For visualization to be as important as the typewriter, the technology has to work where the spatial aspects of the data in question are either irrelevant or do not exist at all. These latter applications raise the old problem of finding a happy compromise between ease of use and power, between finding metaphors that are both easy to learn while delivering unprecedented levels of information density.

Some observers think the right path to visual computing is finding or designing new metaphors. Bob Jacobson, CEO of Modern Visualization based in Burlingame, Calif., suspects that inventing better visualizations might well depend on uncovering the fine details of how the brain does its own image processing and then generalizing from that vocabulary. He is hopeful that a new science called vernacular geography, the study of geospatial metaphors in everyday life (as in such phrases as "over the hill," "around the bend" or "ain’t no mountain high enough") will uncover the building blocks for this advance.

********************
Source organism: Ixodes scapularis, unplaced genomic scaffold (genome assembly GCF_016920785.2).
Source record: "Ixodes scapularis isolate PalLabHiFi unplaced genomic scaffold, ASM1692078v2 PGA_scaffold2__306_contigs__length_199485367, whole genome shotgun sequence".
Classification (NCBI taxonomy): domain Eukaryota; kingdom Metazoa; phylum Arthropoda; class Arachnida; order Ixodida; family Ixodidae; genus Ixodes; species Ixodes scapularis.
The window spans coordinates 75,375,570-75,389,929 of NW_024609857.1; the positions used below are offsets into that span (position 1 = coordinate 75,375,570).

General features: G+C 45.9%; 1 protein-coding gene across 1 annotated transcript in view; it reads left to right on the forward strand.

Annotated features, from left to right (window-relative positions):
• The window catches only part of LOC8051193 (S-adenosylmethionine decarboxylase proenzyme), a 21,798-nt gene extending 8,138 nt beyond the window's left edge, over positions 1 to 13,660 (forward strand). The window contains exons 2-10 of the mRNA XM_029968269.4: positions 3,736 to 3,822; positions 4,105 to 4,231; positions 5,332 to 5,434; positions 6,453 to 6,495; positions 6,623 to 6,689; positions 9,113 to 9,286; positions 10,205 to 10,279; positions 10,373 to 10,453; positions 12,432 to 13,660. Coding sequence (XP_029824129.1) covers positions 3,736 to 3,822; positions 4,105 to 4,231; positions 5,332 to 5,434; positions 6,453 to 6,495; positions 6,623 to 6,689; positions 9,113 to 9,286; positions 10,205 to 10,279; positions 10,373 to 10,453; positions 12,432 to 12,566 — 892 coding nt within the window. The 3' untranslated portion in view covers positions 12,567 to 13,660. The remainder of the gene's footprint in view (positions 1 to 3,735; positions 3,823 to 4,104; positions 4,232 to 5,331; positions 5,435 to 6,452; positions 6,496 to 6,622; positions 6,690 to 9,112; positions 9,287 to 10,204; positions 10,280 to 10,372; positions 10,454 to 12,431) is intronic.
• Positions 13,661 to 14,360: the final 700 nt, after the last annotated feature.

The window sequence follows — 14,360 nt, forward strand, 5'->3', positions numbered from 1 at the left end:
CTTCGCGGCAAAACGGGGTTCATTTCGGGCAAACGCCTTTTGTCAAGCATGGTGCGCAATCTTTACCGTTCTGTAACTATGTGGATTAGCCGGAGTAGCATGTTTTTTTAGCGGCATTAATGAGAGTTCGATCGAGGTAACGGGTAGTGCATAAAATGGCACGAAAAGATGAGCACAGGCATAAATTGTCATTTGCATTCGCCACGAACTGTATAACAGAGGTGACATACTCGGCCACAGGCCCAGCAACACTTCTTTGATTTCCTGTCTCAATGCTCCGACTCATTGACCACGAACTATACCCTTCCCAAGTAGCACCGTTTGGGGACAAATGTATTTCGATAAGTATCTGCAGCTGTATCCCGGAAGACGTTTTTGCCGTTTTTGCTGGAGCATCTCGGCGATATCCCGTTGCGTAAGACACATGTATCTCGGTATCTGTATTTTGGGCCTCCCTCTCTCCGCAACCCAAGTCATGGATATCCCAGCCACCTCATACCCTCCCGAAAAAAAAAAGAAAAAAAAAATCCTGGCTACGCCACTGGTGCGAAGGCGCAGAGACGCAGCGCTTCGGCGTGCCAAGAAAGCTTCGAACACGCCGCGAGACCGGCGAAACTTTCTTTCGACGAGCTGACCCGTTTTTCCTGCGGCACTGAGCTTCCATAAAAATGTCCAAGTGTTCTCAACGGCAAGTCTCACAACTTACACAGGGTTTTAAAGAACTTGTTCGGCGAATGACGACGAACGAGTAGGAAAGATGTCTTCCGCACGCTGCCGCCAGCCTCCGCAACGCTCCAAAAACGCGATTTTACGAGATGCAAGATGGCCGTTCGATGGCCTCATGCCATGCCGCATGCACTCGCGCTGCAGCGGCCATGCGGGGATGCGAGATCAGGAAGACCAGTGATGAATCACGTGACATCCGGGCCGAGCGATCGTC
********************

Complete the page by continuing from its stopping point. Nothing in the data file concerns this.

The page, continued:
On the other hand, Tony Crescenzo, CEO of Illumitek, a visualization company in Herndon, Va., suspects another solution might lie in industrial-strength interactivity. He points out that if a system can transform complex data quickly enough, it doesn’t matter what the visual metaphor is (within reason), since the interactivity makes it easy to match data with onscreen objects and therefore makes that metaphor easy to learn. Higher interactivity also makes it easy to extend the power of familiar metaphors.

Visualization in the sense of an ad-vanced interface, however, makes sense only when it addresses very large amounts of data. (Simple, cheap and familiar representations?bar charts, for example?exist in abundance for smaller data sets.) For most of the past decade the costs of the storage of even a modest number of gigabytes and the computational resources required to manipulate them quickly imposed a price level that was prohibitive for all but the most value-laden applications.

In addition, until recently data compilations often entailed pulling scattered and usually incompatible databases together, adding programming costs on top of that. Crescenzo thinks that only now, when it is practical to think in terms of clusters of 2GHz processors running on top of data warehouses containing tens of terabytes, is the environment right for real progress in the art. (In addition, many companies now use storage networks that can pool their data with just a couple of mouse clicks.)